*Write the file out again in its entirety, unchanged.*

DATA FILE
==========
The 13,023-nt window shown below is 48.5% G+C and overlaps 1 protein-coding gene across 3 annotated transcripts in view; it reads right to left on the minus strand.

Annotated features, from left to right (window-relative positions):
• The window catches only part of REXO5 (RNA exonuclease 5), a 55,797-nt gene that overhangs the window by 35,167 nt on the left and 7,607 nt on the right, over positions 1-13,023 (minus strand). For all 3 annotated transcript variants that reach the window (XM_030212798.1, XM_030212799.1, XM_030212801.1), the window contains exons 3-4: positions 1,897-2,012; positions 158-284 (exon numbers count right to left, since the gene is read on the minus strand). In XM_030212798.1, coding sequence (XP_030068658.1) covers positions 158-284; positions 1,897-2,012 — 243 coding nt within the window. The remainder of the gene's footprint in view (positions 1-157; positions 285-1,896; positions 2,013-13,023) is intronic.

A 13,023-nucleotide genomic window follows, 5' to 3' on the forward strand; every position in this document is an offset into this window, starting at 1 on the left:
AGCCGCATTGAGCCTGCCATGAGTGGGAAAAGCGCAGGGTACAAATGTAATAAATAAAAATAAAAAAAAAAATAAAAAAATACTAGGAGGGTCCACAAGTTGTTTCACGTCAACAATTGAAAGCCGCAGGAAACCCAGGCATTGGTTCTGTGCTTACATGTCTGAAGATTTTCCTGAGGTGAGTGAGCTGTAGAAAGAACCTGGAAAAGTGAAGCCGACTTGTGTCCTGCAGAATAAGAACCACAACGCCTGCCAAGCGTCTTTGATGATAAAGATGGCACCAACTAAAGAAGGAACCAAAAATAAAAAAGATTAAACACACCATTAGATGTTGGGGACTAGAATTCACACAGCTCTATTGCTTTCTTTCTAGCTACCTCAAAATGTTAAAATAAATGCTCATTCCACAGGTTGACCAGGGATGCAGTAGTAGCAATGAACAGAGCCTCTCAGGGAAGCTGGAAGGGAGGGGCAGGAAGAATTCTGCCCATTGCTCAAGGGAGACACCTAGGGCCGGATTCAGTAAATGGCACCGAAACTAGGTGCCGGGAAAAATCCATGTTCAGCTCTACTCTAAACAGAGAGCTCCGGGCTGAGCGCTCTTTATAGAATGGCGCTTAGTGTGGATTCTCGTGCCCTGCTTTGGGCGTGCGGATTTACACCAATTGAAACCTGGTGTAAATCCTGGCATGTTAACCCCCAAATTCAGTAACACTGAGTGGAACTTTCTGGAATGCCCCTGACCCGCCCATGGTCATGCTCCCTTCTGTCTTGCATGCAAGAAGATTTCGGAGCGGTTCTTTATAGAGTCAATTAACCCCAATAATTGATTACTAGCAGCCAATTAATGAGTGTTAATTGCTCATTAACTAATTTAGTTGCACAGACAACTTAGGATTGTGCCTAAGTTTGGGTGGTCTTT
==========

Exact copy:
The 13,023-nt window shown below is 48.5% G+C and overlaps 1 protein-coding gene across 3 annotated transcripts in view; it reads right to left on the minus strand.

Annotated features, from left to right (window-relative positions):
• The window catches only part of REXO5 (RNA exonuclease 5), a 55,797-nt gene that overhangs the window by 35,167 nt on the left and 7,607 nt on the right, over positions 1-13,023 (minus strand). For all 3 annotated transcript variants that reach the window (XM_030212798.1, XM_030212799.1, XM_030212801.1), the window contains exons 3-4: positions 1,897-2,012; positions 158-284 (exon numbers count right to left, since the gene is read on the minus strand). In XM_030212798.1, coding sequence (XP_030068658.1) covers positions 158-284; positions 1,897-2,012 — 243 coding nt within the window. The remainder of the gene's footprint in view (positions 1-157; positions 285-1,896; positions 2,013-13,023) is intronic.

A 13,023-nucleotide genomic window follows, 5' to 3' on the forward strand; every position in this document is an offset into this window, starting at 1 on the left:
AGCCGCATTGAGCCTGCCATGAGTGGGAAAAGCGCAGGGTACAAATGTAATAAATAAAAATAAAAAAAAAAATAAAAAAATACTAGGAGGGTCCACAAGTTGTTTCACGTCAACAATTGAAAGCCGCAGGAAACCCAGGCATTGGTTCTGTGCTTACATGTCTGAAGATTTTCCTGAGGTGAGTGAGCTGTAGAAAGAACCTGGAAAAGTGAAGCCGACTTGTGTCCTGCAGAATAAGAACCACAACGCCTGCCAAGCGTCTTTGATGATAAAGATGGCACCAACTAAAGAAGGAACCAAAAATAAAAAAGATTAAACACACCATTAGATGTTGGGGACTAGAATTCACACAGCTCTATTGCTTTCTTTCTAGCTACCTCAAAATGTTAAAATAAATGCTCATTCCACAGGTTGACCAGGGATGCAGTAGTAGCAATGAACAGAGCCTCTCAGGGAAGCTGGAAGGGAGGGGCAGGAAGAATTCTGCCCATTGCTCAAGGGAGACACCTAGGGCCGGATTCAGTAAATGGCACCGAAACTAGGTGCCGGGAAAAATCCATGTTCAGCTCTACTCTAAACAGAGAGCTCCGGGCTGAGCGCTCTTTATAGAATGGCGCTTAGTGTGGATTCTCGTGCCCTGCTTTGGGCGTGCGGATTTACACCAATTGAAACCTGGTGTAAATCCTGGCATGTTAACCCCCAAATTCAGTAACACTGAGTGGAACTTTCTGGAATGCCCCTGACCCGCCCATGGTCATGCTCCCTTCTGTCTTGCATGCAAGAAGATTTCGGAGCGGTTCTTTATAGAGTCAATTAACCCCAATAATTGATTACTAGCAGCCAATTAATGAGTGTTAATTGCTCATTAACTAATTTAGTTGCACAGACAACTTAGGATTGTGCCTAAGTTTGGGTGGTCTTT